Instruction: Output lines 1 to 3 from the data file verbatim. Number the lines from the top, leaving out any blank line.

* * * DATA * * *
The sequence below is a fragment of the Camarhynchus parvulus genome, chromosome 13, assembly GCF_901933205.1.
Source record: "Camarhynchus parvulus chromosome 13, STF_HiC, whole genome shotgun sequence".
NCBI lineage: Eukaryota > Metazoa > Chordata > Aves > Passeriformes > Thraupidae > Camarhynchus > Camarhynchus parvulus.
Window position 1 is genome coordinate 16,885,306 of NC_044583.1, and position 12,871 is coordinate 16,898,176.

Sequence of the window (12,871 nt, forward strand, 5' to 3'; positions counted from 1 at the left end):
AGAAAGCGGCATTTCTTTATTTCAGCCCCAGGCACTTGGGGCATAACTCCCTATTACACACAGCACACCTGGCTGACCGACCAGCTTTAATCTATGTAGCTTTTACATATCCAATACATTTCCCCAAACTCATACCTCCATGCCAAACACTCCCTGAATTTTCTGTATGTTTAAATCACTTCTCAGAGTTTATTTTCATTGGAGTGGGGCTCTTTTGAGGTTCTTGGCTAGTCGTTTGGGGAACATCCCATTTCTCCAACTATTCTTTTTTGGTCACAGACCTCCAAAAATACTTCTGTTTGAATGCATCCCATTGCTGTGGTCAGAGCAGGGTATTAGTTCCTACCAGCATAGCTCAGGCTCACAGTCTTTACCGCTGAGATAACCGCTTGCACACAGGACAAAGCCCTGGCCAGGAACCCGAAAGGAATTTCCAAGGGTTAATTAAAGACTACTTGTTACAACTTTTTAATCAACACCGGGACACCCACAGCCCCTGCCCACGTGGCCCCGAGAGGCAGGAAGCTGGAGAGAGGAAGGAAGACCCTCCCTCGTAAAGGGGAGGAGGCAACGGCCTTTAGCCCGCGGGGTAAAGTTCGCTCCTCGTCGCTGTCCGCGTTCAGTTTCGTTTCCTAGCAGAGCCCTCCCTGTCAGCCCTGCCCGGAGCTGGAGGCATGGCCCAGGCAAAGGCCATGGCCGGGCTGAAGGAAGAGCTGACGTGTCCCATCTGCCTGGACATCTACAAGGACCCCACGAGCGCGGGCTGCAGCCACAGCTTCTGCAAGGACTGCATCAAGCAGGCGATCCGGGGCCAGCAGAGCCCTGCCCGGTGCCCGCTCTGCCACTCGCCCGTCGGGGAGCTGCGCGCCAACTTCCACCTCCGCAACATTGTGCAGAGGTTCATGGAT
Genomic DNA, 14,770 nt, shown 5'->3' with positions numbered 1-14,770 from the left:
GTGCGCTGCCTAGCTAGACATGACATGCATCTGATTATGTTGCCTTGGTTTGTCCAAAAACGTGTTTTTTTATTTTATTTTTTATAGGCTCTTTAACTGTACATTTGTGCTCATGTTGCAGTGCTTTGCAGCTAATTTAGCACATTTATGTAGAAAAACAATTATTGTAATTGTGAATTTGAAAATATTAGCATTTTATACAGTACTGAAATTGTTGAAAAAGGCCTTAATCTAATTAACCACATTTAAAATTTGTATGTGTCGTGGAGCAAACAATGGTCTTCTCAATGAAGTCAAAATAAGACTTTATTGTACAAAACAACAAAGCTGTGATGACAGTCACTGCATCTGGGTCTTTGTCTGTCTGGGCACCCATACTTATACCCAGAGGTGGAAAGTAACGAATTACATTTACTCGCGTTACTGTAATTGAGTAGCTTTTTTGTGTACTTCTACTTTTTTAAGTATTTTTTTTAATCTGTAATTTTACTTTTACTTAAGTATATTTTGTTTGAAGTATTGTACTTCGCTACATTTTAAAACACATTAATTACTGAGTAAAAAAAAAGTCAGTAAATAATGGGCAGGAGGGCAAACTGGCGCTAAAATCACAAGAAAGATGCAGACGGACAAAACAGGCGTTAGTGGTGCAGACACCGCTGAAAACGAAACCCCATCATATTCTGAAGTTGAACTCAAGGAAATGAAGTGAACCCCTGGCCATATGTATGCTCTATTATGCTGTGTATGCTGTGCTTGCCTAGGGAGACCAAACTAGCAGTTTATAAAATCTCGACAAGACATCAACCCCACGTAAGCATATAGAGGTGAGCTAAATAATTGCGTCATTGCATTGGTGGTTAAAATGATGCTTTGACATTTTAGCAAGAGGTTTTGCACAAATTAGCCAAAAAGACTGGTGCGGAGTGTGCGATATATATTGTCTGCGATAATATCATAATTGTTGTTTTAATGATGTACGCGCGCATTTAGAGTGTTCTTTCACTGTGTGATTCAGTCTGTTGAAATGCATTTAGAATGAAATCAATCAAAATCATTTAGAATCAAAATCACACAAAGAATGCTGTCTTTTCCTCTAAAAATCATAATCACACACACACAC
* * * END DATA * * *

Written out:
The sequence below is a fragment of the Camarhynchus parvulus genome, chromosome 13, assembly GCF_901933205.1.
Source record: "Camarhynchus parvulus chromosome 13, STF_HiC, whole genome shotgun sequence".
NCBI lineage: Eukaryota > Metazoa > Chordata > Aves > Passeriformes > Thraupidae > Camarhynchus > Camarhynchus parvulus.